Academic journal article Journal of the Illinois State Historical Society

Edward Beecher and the Anti-Slavery Movement in Illinois

Academic journal article Journal of the Illinois State Historical Society

Edward Beecher and the Anti-Slavery Movement in Illinois

Article excerpt

The Rev. Dr. Edward Beecher was a preacher's preacher and a scholar's scholar. He was the son of Rev. Lyman Beecher of whom Theodore Parker said was "the father of more brains than any man in America."1 And indeed, Edward along with his twelve siblings who included Henry Ward Beecher, the most famous preacher in America, and Harriet Beecher Stowe, the most famous novelist of her day, were at the firestorms of reform in religious thought and action, women's rights, and the antislavery movement. Born in 1803 in New York, Edward, like so many of his generation, had been expected to lead a public life as a productive citizen and moral compass in a nation that needed guidance. Hard work was needed to set a course for the successful development of wealth, territorial expansion, and a moral society. He was young, educated, strong, and had a faith in God matched by faith in his fellow Americans. He was always ready to take on challenges, and none of those were bigger than becoming a partner in the antislavery movement in the East and on the frontier of the West.

When Yale President Jeremiah Day was asked whom he recommended for the presidency of the newly established Illinois College, "he told them Edward Beecher if they could get him." In fact, as Lyman Beecher Stowe points out, "[n]obody but a Beecher would have given up a powerful eastern church, to assume responsibility for a feeble western college. But here was a chance to help his father save that great western country for education and Protestantism, and also a chance for pioneering - always an irresistible appeal to a Beecher."2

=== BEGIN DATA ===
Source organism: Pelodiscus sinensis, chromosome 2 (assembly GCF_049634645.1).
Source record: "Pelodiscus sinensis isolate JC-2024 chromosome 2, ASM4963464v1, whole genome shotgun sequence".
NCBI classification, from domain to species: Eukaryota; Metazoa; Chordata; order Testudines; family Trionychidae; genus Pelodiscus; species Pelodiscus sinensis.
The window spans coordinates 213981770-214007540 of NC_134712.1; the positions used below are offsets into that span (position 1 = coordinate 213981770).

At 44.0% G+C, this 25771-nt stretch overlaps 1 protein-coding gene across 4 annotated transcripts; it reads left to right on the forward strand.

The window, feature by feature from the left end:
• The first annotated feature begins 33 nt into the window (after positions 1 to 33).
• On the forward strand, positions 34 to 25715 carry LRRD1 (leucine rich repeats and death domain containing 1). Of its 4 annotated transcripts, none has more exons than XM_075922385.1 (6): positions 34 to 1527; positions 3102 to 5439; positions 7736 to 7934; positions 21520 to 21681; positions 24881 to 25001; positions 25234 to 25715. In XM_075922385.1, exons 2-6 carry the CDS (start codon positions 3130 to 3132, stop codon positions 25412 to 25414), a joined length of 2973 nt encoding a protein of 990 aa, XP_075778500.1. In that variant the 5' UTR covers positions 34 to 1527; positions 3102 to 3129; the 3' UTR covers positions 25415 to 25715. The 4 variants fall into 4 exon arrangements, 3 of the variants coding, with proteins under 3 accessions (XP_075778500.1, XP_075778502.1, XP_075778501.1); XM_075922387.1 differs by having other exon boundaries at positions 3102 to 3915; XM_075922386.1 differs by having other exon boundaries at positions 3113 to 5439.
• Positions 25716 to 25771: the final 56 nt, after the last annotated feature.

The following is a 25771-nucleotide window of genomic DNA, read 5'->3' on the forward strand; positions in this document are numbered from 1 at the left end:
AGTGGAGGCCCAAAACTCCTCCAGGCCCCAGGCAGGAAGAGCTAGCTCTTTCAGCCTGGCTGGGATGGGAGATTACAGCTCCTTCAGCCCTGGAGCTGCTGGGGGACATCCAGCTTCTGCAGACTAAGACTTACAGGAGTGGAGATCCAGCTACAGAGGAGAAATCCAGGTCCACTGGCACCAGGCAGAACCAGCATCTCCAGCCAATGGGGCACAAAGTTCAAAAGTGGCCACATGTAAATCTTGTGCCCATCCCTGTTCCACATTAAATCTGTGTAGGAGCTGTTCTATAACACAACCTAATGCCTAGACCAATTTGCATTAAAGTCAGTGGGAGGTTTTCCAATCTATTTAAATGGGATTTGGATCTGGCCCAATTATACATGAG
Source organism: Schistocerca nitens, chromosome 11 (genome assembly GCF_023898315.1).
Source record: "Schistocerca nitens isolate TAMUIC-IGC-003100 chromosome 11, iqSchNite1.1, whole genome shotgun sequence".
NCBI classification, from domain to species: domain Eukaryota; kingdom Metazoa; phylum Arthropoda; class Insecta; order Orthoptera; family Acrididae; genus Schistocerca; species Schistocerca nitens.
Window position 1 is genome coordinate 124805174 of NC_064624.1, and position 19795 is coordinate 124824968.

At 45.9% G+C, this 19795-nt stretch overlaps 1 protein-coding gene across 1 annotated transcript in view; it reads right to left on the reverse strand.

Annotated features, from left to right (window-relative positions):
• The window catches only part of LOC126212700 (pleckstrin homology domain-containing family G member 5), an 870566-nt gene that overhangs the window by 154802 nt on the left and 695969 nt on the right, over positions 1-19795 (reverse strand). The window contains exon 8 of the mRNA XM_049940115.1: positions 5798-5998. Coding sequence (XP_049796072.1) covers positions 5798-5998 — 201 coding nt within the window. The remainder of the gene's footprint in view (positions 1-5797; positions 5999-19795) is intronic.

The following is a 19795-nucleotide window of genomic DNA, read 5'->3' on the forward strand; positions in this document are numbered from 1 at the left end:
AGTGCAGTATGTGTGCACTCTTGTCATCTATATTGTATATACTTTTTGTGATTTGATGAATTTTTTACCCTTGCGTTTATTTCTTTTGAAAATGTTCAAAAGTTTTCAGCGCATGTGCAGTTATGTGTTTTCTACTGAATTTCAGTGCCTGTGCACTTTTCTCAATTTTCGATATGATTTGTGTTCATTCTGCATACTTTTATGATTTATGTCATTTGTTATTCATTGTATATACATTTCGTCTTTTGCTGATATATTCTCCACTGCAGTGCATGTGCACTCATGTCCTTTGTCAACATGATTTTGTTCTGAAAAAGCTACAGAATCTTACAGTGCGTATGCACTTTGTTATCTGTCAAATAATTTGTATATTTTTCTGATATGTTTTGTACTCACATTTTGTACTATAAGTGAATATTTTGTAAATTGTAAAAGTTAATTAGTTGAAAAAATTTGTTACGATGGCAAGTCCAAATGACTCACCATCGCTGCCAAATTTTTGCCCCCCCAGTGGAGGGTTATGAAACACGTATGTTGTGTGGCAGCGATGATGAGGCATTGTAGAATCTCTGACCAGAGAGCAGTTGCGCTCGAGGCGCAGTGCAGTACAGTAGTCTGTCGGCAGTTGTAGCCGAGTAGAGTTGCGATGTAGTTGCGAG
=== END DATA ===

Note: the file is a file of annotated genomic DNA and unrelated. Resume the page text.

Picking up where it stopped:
As the young Beecher studied, tutored, taught, and preached, the young men of the Yale Band, an erstwhile group of soon-to-be graduates of Yale College, had fixed their eyes on Illinois as the place where they thought they could make the most difference through mission work and cultural formation. In 1828, John M. Ellis, an agent for the American Home Missionary Society in Illinois, had published a call for help in developing a new college in the West, and his article had been read just at the time when these young men were casting about for a missionary venture that would be a meaningful and purposeful endeavor in their Christian call to duty. They were afraid that the offer had expired since they had not come across the call until 1829, but after corresponding with Ellis, they were assured that theirs was the most promising response he had received. Familiar names in Illinois history: J.M. Sturtevant, Theron Baldwin, Mason Grosvenor, William Kirby, John F. Brooks, Elisha Jenney, and Asa Turner pledged to relocate in the West. They applied to the American Home Missionary Society for support and asked the faculty of Yale to endorse their venture to which they reservedly gave.3 The Yale Band were anti-slavery, and it was part of their understanding that a civil society did not include slavery. This was a radical position that the faculty could not heartily endorse given that Yale had a healthy percentage of southerners in its student body and was the largest supplier of southern clergy before the Civil War.4

One cannot suppose that moving to Illinois was an easy decision professionally or personally for any of these young men. In a series of letters between John Brooks and his fiancée, Jane Bradley, he asked Jane to consider going West with him on this venture. In his letter of February 28, 1829, he wrote that the plan proposed by Mason Grosvenor to go to the Mississippi Valley "proposes to affect its object by the preaching of the gospel, and the establishment of a reputable literary institution in the interior of the state of Illinois." Jane was decidedly undecided and was slow to reply because she was confused and somewhat upset that he wanted to go West instead of finding a suitable place in the East. She lived in Oneida County, New York, in the heart of the Burned-Over District, and while she was all for missionary endeavors theoretically, it was quite a different matter when it came to leaving her family and home. …

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